for 0 < x < l

. . . (2.16)

where K4 is a constant, which depends upon the cutting parameters.

Based on the variation of the tangential stress, the tool-chip contact areas can be divided
into two zones. In the first zone, the tangential stress varies proportionally with the
normal stress.
= e = K 4 e x n for 0 < x < (l l1 )

. . . (2.17)

Theory of Metal Cutting

where, e is coefficient of external friction (sliding friction) between the chip and the
tool face.

Figure 2.7 : Normal and Shear Stress Distribution on the Rake Face of the Tool

As soon as the tangential stress reaches a value equal to the shear flow stress of the chip
material, it becomes constant (Eq. (2.18)).
= s

. . . (2.18)

The value of the coefficient of friction in the sticking region is not constant, and its value
is lower than that in the sliding region. The estimated value of the coefficient of friction
in metal cutting is an average value based on the values of the friction coefficient in
sticking and sliding regions. Any change in cutting conditions will change l1 and l l1,
and hence the average value of the friction coefficient.
The tangential force (Fe) in external friction section (l l1) is given by
l l1

Fe = K 4 b e x n dx (using Eq. (2.17))



(l l1 ) n +1
n +1

. . . (2.19)

s = K 4 e (l l1 ) n (at x = l l1)

. . . (2.20)

Fe = b e

From Eq (2.17),

Therefore, from Eqs. (2.19) and (2.20)

Fe = b s

(l l1 )
n +1

. . . (2.21)

According to Figure 2.7, the tangential force Fs in the plastic shear zone is equal to
Fs = bl1 s

. . . (2.22)

The tangential force (F) acting over the whole area of contact is the sum of the forces
acting in both zones.
F = Fs + Fe

= b s l1 + b s



(l l1 )
n +1

(l l1 )

F = b s l1 +
n + 1

. . . (2.23)

The term within bracket in Eq. (2.23) remains almost constant, hence F depends on the
shear resistance of the lower layer of the chip (b is constant for orthogonal cutting). At
moderate cutting conditions, s remains approximately constant, hence


Thermal Aspects
in Metal Cutting

. . . (2.24)

Now, the normal force (N) on the tool face is given by


N = K 4 b x n dx

. . . (2.25)

N =b


n +1

n +1

. . . (2.26)

Maximum normal stress ( m ) is at the cutting edge (x = l),

m = l n K 4



. . . (2.27)

b m l
n +1

. . . (2.28)

Therefore, average coefficient of friction is given by

l + (l l1 )
s 1

n +1
e =

n + 1


a =

. . . (2.29)

s nl1

+ 1

m l

. . . (2.29(a))

The coefficient of friction in the sliding zone (e) is expressed as

e = s

m (l l1 )

. . . (2.30)

Thus, using above equations the average value of coefficient of friction and the
coefficient of friction in sliding zone (a and e) can be evaluated.


2.5.1 Temperature in Cutting
Average value of chip-tool temperature can be determined by the dimensional analysis
(assuming orthogonal cutting). Following are the six important parameters of cutting
process, that have significant influence on the cutting temperature in machining. They are
expressed in terms of fundamental dimensions L (length), M (mass), T (Time) and D
Table 2.2
Sl. No.







Cutting speed




Theory of Metal Cutting


Chip area




Specific cutting pressure




Thermal conductivity of work material



Volume specific heat of work material


In Table 2.2, there are six variables and four known dimensions (M, L, T, D) hence we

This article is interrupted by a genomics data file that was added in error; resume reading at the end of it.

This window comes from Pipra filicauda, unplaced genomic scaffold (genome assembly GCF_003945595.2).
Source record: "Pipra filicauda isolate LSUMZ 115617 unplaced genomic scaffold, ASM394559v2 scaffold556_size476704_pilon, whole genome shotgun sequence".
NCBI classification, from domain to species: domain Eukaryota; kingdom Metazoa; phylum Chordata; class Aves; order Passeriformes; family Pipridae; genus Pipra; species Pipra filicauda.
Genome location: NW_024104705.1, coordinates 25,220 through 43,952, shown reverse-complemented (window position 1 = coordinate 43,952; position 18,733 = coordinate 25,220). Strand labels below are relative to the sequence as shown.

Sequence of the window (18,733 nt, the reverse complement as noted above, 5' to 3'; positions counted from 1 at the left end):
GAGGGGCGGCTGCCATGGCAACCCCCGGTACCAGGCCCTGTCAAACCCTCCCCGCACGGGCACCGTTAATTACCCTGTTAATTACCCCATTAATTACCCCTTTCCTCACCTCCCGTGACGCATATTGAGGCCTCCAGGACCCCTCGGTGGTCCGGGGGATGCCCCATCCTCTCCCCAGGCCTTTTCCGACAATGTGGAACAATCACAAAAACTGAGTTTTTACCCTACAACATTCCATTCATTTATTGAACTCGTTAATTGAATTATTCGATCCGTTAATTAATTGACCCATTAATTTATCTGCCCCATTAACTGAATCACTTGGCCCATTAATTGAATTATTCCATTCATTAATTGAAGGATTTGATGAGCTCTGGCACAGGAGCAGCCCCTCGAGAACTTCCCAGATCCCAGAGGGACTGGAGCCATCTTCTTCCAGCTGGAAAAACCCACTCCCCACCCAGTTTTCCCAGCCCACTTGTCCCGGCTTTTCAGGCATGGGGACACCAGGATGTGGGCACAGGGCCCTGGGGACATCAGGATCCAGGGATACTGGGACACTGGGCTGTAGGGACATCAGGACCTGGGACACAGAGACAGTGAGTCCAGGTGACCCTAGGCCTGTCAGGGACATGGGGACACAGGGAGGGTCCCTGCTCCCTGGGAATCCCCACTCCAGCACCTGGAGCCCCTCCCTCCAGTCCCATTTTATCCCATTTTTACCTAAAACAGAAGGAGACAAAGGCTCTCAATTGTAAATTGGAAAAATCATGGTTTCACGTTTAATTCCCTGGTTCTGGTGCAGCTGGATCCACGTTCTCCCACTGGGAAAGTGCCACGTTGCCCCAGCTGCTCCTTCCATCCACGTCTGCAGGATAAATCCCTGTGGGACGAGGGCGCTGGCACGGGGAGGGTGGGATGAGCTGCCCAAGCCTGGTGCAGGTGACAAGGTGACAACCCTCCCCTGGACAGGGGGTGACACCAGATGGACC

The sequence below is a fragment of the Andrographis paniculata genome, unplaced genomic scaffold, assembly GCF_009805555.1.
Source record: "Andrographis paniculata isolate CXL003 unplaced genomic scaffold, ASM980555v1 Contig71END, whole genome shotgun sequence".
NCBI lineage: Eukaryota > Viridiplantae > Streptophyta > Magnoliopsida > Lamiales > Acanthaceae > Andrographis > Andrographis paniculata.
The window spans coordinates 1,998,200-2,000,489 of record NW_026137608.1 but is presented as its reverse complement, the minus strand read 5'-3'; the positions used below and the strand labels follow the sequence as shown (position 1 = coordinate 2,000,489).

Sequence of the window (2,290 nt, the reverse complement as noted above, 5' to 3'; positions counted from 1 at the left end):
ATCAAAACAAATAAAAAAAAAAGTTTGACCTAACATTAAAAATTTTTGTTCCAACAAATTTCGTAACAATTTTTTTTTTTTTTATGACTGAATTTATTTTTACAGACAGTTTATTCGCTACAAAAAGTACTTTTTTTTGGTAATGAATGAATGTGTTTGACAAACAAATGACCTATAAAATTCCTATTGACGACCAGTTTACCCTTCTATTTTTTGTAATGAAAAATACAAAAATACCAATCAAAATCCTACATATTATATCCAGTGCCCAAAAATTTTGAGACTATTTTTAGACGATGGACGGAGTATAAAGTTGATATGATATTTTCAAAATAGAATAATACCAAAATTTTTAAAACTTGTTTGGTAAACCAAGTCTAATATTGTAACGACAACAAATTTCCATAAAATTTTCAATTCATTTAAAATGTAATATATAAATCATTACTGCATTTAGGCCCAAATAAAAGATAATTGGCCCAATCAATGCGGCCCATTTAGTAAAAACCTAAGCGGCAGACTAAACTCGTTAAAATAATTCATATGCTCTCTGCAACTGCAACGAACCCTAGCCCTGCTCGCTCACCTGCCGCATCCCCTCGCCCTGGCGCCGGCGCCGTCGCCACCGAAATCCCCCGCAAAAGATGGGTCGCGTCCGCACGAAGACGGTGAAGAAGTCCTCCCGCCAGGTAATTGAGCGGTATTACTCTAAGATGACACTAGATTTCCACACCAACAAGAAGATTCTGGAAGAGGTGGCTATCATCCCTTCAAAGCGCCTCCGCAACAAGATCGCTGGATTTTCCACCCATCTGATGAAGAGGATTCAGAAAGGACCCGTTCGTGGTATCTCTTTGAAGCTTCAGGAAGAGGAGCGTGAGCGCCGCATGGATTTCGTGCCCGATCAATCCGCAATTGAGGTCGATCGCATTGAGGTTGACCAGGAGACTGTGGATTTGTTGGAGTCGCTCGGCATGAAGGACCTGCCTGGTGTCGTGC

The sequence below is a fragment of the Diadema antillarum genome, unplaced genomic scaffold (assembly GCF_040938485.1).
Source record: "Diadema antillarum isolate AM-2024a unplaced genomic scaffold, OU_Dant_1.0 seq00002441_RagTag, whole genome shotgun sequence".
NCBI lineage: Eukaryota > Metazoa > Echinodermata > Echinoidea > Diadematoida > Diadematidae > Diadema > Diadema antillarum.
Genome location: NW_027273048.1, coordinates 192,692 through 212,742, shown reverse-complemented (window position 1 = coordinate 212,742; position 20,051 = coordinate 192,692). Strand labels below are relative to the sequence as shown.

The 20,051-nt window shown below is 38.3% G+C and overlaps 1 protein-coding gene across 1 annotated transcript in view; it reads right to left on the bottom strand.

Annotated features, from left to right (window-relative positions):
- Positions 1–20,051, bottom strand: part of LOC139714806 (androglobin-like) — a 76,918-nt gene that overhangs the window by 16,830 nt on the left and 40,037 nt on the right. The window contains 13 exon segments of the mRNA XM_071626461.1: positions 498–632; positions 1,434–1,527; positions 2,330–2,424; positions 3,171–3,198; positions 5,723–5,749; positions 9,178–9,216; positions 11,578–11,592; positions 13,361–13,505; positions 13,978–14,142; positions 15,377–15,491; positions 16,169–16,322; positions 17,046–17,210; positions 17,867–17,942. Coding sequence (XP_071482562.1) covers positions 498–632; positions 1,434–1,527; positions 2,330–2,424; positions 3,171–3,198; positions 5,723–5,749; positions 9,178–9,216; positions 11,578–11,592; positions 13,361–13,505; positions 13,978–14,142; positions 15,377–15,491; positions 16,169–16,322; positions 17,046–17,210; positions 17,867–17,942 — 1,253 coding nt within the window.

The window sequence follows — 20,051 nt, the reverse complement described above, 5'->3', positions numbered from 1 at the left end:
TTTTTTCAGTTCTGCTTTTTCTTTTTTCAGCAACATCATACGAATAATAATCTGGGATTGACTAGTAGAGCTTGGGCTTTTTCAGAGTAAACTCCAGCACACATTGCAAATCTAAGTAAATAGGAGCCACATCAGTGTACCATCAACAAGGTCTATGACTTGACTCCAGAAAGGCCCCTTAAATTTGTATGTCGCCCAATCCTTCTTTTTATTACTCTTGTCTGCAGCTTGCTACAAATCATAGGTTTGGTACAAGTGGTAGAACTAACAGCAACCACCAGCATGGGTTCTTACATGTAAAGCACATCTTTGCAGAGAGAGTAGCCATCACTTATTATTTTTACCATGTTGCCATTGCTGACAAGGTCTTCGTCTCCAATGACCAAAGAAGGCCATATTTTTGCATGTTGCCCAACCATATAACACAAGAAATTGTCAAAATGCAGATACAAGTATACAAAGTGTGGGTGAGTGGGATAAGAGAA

can form two dimensionless groups, say, Q1 and Q2 as follows :
Q1 = V a S Pb K c ( c ) d

. . . (2.31)

Q2 =V e S Pf K g ( c) h Ao

. . . (2.32)

Eq. (2.31) can be written in terms of its fundamental dimensions as

Q1 = ( LaT a ) ( M b L b T 2b ) ( M c Lc T 3c D c ) ( M d L d T 2 d D d ) D


Q1 = M


La b + c T

a 2 b 3c 2 d

c d + 1

. . . (2.33)

Since Q1 is a dimensionless quantity, the index for each term in Eq. (2.33) should be
zero. From Eq. (2.33), it is, therefore, possible to write :

. . . (2.34(a))


. . . (2.34(b))

a 2b 3c 2d = 0

. . . (2.34(c))


. . . (2.34(d))

There are four unknowns (a, b, c, d) and four equations hence the values of unknowns
can be evaluated. They are as :
a = 0, b = 1, c = 0, d = + 1

. . . (2.34(e))

Substituting the values of a, b, c and d from Eq. (2.34(e)) into Eq. (2.31) we get :

Q1 = S P 1 (c) =


. . . (2.35)

Similarly, from Eq. (2.32) we can obtain :

Q2 =

Vc2 (c) 2 Ao

. . . (2.36)


From experiments, the relationship between Q1 and Q2 has been established as :

Q1 = Co Q2n


V 2 (c) 2 A o
= Co c


Experimentally for mild steel turning, it has been shown that n = 0.22,

= Co S P

Vc0.44 Ao0.22
k 0.44 (c) 0.56

. . . (2.37)

By independent experimentation and analysis of results, Shaw showed that the important
parameters in metal cutting are work properties, strength, and thermal properties
(k, , c), and cutting conditions (V, f, ).


Thermal Aspects
in Metal Cutting

2.5.2 Temperature and Tool Life

The dimensional analysis technique as discussed above can also be employed for the
determination of a relationship between cutting temperature and tool life. The parameters
considered and their symbols along with units are as given below :
Table 2.3
Sl. No.







Tool life


Area of cut



Cutting speed




Specific pressure







-1 -2

2 -5 -2

For six variables and four dimensions (6 4 = 2) the following two dimensionless
parameters, Q3 and Q4 can be formed :

Q3 = T a Vcb S P (ck ) d

Q4 = T e Vc f S P (ck ) h Ao

. . . (2.38)
. . . (2.39)

Substituting the dimensions in Eqs. (2.38) and (2.39) as in the previous analysis, we can
obtain :
Q3 =

(ck ) 0.5
T 0.5 ( S p )Vc

. . . (2.40)

Similarly, from Eq. (2.39) we get :